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10 years of the Dotcom bust

Ten years ago this month, the dotcom bust began, burning trillions of dollars and millions of dreams. BT asks two entrepreneurs who were there for the lessons they learnt.

T.V. Mahalingam and Kushan Mitra         Print Edition: March 21, 2010

The Survivor
Alok Kejriwal, Co-founder & CEO, Games2win

To me, if there was something that epitomised the headiness of the dotcom days, it was Sula Tuesday. Restaurateur Rajiv Samant had started this club for tech entrepreneurs to get together. They would get together on the first Tuesday of each month. Venture capitalists and start-up promoters rubbed shoulders, and wine flowed.

To have a dotcom in your visiting card was a status symbol. Marketing departments of conservative companies were desperate to add a slide in their presentations which said: "Hey, we are doing the dotcom thing, too." The job market went crazy. Director-level candidates began to ask for 50 per cent hikes or a 5 per cent stake in the company to come aboard. A lot of good mid-career professionals lost their way.

Most dotcoms were splurging to get visibility. Some took out full front page ads. Others had painted Mumbai's local buses with their logos. In my second Board meeting, in March 2000, a Director on my Board asked me why I was not spending to get more visibility. "Why are you not booking hoardings? You are acting conservatively like a Marwari. We did not fund you to put the money in an FD," I was told. A vote was proposed to determine if I was competent enough to run the company. Luckily, there were more people who believed I was good enough to do so. A few months later, after the bust, the same Director thanked me for staying on.

From being the most sought-after guys, dotcom entrepreneurs suddenly became the bad guys. As for the VCs, they just fell off. Between late 1999 and February 2000, I was meeting a VC a day. After the bust, between June and August, I met just one VC in 90 days. At one point, we had cash to last us just a month. So, we would turn off the lights at office meetings. It was then that we realised that we were running after the wrong people. I stopped meeting VCs and journalists. In the next 100 days, I met 400 clients and asked them for advances for work we were doing for them.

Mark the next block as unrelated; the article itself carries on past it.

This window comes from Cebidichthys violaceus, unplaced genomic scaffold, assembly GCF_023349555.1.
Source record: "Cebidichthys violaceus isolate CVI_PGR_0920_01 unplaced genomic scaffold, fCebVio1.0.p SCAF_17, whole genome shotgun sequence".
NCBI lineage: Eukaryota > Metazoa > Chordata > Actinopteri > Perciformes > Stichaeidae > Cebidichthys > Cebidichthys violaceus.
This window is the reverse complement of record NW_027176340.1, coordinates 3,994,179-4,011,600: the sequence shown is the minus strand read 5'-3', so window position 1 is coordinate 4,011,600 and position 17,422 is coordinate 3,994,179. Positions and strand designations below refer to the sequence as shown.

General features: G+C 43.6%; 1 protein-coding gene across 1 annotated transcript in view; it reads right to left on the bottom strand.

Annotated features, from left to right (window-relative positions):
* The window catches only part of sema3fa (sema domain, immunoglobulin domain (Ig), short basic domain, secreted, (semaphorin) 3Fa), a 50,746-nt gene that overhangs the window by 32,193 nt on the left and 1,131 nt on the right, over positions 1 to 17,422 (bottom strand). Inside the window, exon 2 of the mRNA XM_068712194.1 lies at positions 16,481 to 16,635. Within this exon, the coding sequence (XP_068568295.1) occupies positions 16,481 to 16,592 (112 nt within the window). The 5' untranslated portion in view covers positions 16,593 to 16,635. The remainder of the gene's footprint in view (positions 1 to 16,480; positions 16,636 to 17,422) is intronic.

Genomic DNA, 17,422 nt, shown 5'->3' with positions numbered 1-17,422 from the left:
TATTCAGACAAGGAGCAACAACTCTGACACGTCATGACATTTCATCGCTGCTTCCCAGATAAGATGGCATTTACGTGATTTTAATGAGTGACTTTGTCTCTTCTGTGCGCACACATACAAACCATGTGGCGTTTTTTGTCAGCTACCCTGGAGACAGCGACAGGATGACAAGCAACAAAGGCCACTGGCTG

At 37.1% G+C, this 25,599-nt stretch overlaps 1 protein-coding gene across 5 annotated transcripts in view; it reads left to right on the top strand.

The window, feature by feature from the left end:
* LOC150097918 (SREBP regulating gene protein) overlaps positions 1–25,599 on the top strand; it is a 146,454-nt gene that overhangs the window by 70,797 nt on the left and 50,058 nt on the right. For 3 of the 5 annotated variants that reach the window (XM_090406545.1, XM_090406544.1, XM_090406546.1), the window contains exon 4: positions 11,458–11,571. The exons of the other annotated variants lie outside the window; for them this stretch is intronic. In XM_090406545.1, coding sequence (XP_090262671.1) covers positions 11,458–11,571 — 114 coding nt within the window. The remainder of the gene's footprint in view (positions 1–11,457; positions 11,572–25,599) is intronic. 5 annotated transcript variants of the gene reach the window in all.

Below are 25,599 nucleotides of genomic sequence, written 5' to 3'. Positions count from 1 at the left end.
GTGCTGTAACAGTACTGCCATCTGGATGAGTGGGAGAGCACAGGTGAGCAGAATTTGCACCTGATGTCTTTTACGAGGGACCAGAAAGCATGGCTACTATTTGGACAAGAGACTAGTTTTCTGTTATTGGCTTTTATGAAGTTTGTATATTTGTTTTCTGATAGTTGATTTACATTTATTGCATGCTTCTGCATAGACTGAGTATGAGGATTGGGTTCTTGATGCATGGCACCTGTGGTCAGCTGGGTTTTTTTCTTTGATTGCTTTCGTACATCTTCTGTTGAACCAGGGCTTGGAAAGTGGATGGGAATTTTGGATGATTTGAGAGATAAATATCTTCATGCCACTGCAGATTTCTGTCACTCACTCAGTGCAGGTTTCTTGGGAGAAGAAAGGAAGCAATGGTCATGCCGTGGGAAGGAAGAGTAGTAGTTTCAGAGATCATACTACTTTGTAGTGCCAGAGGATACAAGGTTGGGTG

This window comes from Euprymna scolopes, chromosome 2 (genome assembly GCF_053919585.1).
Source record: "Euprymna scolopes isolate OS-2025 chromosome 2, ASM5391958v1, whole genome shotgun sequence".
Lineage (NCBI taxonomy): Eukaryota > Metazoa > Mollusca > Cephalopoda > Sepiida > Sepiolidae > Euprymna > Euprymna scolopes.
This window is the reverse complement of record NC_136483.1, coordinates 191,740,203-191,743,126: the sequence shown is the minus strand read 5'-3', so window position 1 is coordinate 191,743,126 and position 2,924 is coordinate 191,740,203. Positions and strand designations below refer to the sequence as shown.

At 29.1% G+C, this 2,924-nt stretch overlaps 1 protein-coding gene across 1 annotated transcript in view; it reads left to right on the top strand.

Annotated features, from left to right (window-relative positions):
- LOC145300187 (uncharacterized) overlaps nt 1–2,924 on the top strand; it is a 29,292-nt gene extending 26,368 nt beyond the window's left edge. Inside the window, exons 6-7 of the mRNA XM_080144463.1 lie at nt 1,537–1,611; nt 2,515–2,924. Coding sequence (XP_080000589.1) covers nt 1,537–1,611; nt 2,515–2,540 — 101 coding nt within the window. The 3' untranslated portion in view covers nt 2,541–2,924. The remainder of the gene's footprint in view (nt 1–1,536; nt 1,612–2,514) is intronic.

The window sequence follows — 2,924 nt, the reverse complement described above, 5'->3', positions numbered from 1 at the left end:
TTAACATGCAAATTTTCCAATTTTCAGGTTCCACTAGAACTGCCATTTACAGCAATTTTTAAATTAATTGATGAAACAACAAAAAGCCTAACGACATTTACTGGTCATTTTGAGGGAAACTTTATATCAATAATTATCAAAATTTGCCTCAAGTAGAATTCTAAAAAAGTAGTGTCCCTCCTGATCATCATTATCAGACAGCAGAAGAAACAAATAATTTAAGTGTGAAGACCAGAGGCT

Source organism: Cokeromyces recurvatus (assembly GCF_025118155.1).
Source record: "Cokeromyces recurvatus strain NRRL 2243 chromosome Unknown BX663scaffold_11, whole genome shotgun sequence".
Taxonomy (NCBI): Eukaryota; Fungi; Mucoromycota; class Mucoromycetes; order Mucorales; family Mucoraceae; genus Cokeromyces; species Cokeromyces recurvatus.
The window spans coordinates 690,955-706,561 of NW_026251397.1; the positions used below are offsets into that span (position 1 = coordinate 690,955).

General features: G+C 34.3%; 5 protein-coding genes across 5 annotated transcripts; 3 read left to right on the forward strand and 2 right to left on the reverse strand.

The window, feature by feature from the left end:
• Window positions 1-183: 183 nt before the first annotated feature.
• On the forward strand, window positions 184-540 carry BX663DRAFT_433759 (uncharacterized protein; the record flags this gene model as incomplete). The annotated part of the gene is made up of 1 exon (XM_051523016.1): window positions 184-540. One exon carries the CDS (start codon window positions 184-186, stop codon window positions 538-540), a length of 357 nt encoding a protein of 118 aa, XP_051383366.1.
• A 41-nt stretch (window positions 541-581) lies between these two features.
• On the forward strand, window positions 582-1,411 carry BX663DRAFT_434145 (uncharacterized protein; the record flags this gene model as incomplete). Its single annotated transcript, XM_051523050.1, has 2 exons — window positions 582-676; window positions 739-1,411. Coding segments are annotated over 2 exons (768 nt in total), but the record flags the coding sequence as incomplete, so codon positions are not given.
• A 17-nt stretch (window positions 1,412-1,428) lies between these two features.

In the end, what saved me was my conservative, Marwari approach. I keep telling people here, don't sign a cheque till you sign on an invoice. That's what keeps you afloat in tough times.

As told to T.V. Mahalingam

"I Failed and I Learned"

Rohit Anand, 39
TODAY: Managing Director of his second start-up, Value Edge.
2000: Founder of smartbahu.com.

In the world of entrepreneurs, there is a "small world" syndrome. One of Rohit Anand's teachers, while he pursued his first MBA from IMT Ghaziabad, was Sanjeev Bikhchandani, CEO, Info Edge. When Anand graduated from IMT in the mid-1990s, he had two offers—one from Bikhchandani and another from Ranbaxy. Unsure of whether he wanted to join a start-up, he chose Ranbaxy.

But the lure of a start-up got the better of him and, after a few years at Ranbaxy, Anand set up smartbahu.com in late 1999. "The Internet was booming and I designed the site as a sort of business-to-consumer portal, targeting young housewives. The idea was to get eyeballs and we got eyeballs. In fact, we were doing quite well on that front," Anand admits, "but we were just burning through money, we had a cash-loss situation month on month. We never had enough funding, and by 2001, I had to leave."

Anand admits that he has thought of the failure several times over the past decade, but he did not dwell on it for too long. Instead, he applied to do a second management degree from famous French business school INSEAD. "After I finished my degree and went to apply for jobs, I discovered that many people did not look at my business failure as a bad thing. In fact, the person who hired me at Amgen thought it gave me more determination to succeed."

After six years in Europe working for Amgen and Sanofi-aventis, Anand came back to India in 2007 with American biotechnology firm Biogen Idec. And he learnt, "I got a worldclass education and I got international exposure. Could I do what I am doing today without learning all this? I doubt it."

In 2009, an "older, wiser" Anand, now with some grey hair on his head and enough of a fiscal cushion, set up his second start-up. Not a dotcom this time, but an outsourced research firm, in an area who knows well — pharmaceuticals and biotechnology. "I founded Value Edge Research Services to provide lower-cost, but high quality research to pharmaceutical companies," he says. "This is an area I know well through years of experience, and my earlier experiences with a start-up taught me the importance of money.

While we don't have funding today, because I don't feel it is the right time, we are cash-flow positive and business is doing well." They say to be a phoenix that can rise from the ashes, you have to burn first. Anand may have been singed before, but things have never looked better.

Kushan Mitra

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